The Psychology Today article, published in 2017, outlines seven specific situations where it is okay to use “NO.” But, what about the rest of the times we need to offer a negative response to our children?
As I was leaving Hunter's 15-month wellness visit at the pediatrician's office, I read the little handout she gave me about child development and tips for the upcoming next stage of life. The handout described limiting your use of the word "no" by creating a safe home environment and eliminating possible dangers by utilizing proper baby proofing methods.
I really thought about it as I read the handout from the pediatrician, but then, I became even more puzzled the more I considered the real implications from eliminating “NO” from my communication with my active, learning, and growing toddler.
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That week, Hunter tried to climb from one armchair to the other despite their large gap; I caught him when he fell because, of course, he fell. He tried to put his arm in the toilet; okay, maybe he succeeded in getting his arms elbow-deep in toilet water. Then he tried to put his head in between the spindles on the railing on the stairs where he had already gotten stuck twice that day on the bottom step; the upper-level steps have a clear guard making that impossible anywhere else.
Hunter sat on his sister, which erupted in a physical fight. He rolled off the furniture landing on a tile floor. He climbed the changing table like a ladder, and I sprinted across the room to catch him. He spread diapers through the entire house, even throwing some away in the diaper pail before I realized what was happening. If I eliminate “no,” should I also eliminate diapers and the diaper pail?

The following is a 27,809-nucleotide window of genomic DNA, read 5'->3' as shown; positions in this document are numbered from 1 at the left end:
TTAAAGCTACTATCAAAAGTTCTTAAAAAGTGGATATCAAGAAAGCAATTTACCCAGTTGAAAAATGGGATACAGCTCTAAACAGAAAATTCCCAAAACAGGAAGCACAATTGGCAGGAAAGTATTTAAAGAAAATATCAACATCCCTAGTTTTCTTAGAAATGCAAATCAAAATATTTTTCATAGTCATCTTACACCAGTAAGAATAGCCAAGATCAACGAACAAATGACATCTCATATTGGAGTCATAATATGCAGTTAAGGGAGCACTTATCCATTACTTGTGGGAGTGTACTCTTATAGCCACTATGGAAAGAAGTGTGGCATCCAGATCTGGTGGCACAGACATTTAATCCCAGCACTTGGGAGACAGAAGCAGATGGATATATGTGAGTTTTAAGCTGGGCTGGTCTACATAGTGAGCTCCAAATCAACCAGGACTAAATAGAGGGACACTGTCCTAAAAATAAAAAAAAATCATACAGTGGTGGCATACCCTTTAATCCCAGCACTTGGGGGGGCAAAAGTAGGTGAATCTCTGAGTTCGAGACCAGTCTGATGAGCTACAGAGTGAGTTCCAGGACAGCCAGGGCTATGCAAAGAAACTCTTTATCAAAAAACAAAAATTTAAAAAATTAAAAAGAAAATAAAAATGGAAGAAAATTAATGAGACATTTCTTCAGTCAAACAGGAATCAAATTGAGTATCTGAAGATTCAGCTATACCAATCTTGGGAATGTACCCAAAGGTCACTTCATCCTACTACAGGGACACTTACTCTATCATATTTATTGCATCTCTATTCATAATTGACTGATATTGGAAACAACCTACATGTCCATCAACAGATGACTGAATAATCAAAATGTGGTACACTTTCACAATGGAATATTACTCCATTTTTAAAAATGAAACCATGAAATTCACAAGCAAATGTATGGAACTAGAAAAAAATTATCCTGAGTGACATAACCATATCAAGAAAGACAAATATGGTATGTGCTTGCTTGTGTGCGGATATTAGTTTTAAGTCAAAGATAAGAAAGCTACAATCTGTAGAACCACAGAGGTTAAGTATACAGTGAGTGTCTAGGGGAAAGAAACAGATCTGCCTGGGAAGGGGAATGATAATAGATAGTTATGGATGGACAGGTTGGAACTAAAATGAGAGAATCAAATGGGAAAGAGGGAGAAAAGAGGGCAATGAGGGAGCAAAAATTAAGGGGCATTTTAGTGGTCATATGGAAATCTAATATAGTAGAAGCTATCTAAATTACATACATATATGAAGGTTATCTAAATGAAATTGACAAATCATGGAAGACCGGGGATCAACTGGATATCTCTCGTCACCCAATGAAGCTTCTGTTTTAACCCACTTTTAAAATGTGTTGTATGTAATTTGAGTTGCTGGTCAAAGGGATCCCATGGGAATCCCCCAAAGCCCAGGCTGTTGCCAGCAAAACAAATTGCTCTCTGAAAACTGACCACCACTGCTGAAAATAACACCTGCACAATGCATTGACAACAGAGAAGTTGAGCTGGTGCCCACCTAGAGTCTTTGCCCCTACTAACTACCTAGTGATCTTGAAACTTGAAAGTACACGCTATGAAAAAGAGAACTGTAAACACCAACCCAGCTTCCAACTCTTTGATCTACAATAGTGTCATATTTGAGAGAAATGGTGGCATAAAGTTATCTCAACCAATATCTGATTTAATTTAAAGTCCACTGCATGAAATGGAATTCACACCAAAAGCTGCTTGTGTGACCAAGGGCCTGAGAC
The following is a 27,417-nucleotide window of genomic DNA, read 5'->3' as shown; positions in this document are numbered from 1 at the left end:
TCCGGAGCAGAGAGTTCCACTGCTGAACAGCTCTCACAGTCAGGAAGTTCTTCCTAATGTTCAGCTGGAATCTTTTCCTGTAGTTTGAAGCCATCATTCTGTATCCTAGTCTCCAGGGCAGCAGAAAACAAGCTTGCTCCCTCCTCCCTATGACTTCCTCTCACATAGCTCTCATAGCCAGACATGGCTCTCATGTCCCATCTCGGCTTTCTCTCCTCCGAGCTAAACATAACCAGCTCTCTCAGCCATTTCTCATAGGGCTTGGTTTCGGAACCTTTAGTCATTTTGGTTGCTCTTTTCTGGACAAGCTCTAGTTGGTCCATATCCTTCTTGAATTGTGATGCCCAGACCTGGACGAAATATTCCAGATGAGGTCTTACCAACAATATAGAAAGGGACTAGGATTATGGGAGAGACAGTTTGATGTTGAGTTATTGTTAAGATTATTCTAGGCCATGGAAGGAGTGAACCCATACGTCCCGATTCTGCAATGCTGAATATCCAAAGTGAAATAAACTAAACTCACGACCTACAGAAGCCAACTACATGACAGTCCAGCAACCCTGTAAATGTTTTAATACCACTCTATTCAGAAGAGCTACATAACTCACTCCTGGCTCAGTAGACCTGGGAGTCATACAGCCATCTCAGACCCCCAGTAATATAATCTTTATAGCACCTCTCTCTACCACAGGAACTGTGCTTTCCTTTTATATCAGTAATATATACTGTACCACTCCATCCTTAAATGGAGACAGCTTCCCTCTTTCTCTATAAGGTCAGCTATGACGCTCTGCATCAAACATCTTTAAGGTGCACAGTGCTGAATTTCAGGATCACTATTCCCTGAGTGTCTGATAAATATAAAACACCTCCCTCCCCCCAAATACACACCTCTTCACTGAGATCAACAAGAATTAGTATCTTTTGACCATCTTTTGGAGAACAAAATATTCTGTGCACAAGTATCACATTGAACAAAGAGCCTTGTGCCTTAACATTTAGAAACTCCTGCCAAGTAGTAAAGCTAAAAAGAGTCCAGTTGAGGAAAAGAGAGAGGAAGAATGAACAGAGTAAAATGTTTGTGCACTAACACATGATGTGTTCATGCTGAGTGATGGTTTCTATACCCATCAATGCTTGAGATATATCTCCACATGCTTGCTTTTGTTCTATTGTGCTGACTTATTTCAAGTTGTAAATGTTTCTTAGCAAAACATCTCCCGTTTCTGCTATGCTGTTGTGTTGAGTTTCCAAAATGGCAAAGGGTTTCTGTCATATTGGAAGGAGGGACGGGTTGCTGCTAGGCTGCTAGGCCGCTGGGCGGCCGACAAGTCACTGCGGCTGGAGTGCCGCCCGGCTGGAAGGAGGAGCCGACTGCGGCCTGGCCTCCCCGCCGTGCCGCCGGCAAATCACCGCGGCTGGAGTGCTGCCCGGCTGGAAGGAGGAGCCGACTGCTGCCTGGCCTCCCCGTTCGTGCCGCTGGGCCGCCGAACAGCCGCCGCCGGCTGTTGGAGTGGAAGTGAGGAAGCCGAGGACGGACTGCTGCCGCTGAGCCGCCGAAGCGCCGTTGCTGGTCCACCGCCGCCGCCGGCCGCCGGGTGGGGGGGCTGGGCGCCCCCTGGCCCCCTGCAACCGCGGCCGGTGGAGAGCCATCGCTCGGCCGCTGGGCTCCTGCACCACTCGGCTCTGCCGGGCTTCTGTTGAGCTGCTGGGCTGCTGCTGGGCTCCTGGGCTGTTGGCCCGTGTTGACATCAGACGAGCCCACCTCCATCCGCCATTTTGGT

My home is safe but not perfect. But either way, my kids hear the word "no." Because in the real world, they will hear it often, for good reasons and not so good reasons. I want to prepare my children for living in the real world that is not a perfect safe haven for an exploring toddler, child, or teenager. I want my children to learn appropriate responses when they hear an unwanted “no.” I hope to avoid (or at least limit0 public tantrums because my child was told “no” for a perfectly acceptable and well-explained reason.
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I want my children to learn to follow my directions as they will need to learn to follow a teacher's instructions as they both start school. I want them to understand when they have a sports coach or an employer that they may at times be told "no" for both fair and unfair reasons. They need to understand how to manage their emotions for the rest of their growing lives. When my children are both in relationships and learning boundaries, I want the “no” statement to be a strong symbol for them that means an immediate stop not just maybe hesitate and continue to push forward anyway.
Part of my job as their parent is to teach my children to accept less than desirable outcomes. Their reaction to a “no” statement with a college application, a school-sponsored dance, or a driver's license exam will speak to their character and their perseverance. Through my teaching, I hope to also build their own moral compass and work ethic so that they know which “no” statements are worth fighting against and pushing beyond.
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If they don’t make the Varsity team, I want to see them work even harder in the offseason. If they don’t get hired for the best new internship, I want to see them create new and more exciting opportunities. If they don’t get accepted to their first-choice school, I want to see them commit themselves completely to that great #2 school that did recognize their potential.
Right now, my kids are only two and four. They may hear a “no” because something is too expensive or because there is not enough time. They may hear no because their behaviour has not earned a special reward. Regardless of my unwillingness to stop saying no, I will always strive to offer my kids a full-sentence explanation to try to ensure that they are able to understand the no and its reasoning and so that we are always building up their vocabulary with new words and strong sentence structure.
The New York Times article, “To Raise Better Kids, Say No,” published in 2017, showcases a couple of different scientific studies that highlight creativity and imagination being stronger when children have limited resources. So maybe I really am on to something by telling my kids “no.”